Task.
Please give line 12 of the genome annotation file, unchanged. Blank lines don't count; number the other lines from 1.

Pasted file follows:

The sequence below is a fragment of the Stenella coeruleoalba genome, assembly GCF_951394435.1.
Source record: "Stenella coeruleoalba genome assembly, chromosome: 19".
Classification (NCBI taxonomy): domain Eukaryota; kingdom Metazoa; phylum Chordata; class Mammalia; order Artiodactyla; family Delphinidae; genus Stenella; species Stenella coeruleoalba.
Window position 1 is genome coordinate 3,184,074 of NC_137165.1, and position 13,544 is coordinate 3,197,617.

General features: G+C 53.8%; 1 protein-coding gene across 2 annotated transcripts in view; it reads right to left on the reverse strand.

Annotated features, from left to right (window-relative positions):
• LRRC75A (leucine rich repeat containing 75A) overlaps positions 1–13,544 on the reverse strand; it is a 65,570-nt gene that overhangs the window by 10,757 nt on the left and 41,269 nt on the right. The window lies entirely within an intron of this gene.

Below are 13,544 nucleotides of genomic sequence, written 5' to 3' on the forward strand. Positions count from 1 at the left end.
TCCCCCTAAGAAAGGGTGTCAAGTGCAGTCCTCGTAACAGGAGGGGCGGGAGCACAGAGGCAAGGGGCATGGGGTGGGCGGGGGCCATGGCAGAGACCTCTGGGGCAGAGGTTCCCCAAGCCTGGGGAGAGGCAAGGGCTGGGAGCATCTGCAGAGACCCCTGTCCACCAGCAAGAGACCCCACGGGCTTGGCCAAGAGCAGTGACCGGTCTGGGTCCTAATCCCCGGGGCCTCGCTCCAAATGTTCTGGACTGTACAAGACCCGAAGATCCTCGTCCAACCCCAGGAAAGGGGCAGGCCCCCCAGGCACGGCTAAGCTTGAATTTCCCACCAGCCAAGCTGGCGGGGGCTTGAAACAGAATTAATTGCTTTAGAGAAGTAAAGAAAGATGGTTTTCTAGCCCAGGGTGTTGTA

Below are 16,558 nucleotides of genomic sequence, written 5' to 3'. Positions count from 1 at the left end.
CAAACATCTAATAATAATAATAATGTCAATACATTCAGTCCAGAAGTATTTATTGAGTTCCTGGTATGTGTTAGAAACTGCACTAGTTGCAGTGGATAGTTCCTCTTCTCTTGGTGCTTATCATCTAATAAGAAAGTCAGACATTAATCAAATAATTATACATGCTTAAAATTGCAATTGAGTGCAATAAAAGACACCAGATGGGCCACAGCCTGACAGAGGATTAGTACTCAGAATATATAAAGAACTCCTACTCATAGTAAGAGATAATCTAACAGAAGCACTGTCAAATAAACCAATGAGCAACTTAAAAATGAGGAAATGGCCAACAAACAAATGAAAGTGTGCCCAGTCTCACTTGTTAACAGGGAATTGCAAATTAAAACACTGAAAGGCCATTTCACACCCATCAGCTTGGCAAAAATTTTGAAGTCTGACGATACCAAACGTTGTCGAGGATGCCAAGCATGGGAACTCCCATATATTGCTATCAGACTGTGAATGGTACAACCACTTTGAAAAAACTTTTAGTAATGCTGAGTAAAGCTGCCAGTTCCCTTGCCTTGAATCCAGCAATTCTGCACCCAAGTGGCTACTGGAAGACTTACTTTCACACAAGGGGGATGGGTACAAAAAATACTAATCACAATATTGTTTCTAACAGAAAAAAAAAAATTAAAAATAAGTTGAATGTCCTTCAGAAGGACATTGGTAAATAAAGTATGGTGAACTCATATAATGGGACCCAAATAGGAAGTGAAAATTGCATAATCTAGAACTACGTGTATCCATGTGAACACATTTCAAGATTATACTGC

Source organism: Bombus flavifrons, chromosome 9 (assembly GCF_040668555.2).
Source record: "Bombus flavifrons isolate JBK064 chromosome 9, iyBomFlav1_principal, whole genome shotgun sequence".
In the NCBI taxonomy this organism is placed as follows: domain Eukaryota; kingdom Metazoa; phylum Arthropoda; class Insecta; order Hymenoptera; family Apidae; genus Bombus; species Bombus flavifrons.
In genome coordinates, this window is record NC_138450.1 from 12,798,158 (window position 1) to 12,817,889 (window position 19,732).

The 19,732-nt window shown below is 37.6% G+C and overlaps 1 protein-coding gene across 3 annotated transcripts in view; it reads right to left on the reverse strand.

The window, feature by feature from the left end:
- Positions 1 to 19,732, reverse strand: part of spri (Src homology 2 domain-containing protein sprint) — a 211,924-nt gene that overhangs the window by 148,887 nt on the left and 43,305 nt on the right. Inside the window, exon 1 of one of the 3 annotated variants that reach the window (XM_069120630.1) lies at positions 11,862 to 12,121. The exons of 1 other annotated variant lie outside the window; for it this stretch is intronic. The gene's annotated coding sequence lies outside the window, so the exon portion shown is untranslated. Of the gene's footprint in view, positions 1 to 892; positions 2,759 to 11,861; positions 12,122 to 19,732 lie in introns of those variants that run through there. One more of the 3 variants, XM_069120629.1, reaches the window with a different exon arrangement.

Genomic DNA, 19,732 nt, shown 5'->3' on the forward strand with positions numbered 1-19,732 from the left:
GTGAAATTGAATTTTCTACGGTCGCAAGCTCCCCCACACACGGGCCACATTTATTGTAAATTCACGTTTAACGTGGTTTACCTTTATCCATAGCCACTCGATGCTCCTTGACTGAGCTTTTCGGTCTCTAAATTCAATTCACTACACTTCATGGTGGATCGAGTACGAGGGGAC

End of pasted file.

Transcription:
Source organism: Bombus flavifrons, chromosome 9 (assembly GCF_040668555.2).